Joanna Gaines Revealed the First Time She Ever Used Shiplap

published Jul 13, 2021
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Credit: Courtesy Magnolia Home

Joanna Gaines helped shiplap become as trendy as it is today, making it the farmhouse chic detail that — for many years — every client on “Fixer Upper” needed to have in their homes. And while the material is part of the reason America fell in love with the renovating duo, some may be surprised that Gaines never meant for her name to be connected to it in the long run. 

In a recent roundtable discussion with Apartment Therapy, Gaines recounted the first time she ever used shiplap. “The world captured our journey on renovating this farmhouse in 2013; I had never done shiplap before — I’ve seen it in a lot of these older houses that we were renovating — but I never fully highlighted it until I saw it in the farm,” Gaines recalled. “It was authentic to the farm, [and we] painted it white. Once you put that coat of white paint, there is this fresh kind of take on something that’s old and rustic.” 

Viewers watched in amazement at the shiplap transformation — and then they wanted it. From there, it become the material that Gaines’ clients wanted more than anything, so she continued to use it (gotta give the people what they want!). And while Gaines did admit that she felt a bit “stuck” in the farmhouse trend, she did grow to love shiplap.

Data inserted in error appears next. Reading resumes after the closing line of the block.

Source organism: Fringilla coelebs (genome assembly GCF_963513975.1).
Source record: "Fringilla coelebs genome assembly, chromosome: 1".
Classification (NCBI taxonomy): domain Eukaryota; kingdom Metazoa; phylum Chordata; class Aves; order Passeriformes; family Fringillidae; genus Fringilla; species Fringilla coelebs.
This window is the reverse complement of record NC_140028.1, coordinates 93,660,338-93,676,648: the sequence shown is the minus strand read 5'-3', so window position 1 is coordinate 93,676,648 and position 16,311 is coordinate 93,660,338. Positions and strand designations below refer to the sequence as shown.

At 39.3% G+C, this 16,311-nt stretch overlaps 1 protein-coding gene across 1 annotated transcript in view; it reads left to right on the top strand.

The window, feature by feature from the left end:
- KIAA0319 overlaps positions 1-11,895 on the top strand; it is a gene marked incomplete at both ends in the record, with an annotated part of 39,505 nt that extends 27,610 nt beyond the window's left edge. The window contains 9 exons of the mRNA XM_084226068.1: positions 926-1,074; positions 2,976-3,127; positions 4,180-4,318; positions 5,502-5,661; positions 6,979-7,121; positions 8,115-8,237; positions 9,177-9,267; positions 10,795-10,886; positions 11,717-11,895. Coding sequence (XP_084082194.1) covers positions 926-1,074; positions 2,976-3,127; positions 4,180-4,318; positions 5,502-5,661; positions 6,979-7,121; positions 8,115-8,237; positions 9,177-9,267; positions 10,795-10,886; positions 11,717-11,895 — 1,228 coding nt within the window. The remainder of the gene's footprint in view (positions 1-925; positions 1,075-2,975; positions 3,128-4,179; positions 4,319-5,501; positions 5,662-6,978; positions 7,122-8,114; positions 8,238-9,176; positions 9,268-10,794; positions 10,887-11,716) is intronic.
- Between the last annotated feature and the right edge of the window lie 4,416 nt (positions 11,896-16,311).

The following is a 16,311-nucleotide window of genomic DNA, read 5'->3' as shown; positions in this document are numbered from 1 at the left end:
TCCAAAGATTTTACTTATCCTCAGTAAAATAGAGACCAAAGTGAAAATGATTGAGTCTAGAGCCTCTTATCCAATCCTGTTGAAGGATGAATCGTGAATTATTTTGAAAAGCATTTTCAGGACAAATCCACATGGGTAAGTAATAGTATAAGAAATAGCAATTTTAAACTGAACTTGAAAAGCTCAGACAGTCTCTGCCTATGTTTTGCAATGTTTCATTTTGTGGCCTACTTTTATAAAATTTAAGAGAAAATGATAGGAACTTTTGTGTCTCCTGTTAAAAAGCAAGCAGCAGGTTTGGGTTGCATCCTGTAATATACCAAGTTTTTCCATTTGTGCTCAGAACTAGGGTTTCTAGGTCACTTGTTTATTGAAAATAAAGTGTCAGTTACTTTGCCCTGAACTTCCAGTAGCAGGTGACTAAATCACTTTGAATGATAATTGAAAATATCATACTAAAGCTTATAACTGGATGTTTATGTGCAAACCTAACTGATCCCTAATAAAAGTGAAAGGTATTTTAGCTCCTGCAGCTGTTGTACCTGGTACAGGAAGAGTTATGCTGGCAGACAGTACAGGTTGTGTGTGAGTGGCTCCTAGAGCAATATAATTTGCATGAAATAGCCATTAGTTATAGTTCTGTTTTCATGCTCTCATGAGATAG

That love didn’t grow due to shiplap’s trendiness, but because of it being a strong, timeless material that can last, which she compares to another design trend: subway tile. “When it’s a material you can find from the 1800s, that’s an authentic material that can stand the test of time, just like subway tile, it’s something you’ve seen for years,” Gaines said. 

Nonetheless, it was a happy accident that Gaines became strongly associated with shiplap, and vice versa. But she hopes that others can see beyond her love for shiplap, too. “I think if you really know me and my styles, it’s ever-evolving, I try to change it up, so hopefully what people see in this new season [of “Fixer Upper: Welcome Home”] is different stuff,” Gaines mentioned. “But if they asked for shiplap, I gave it to them.”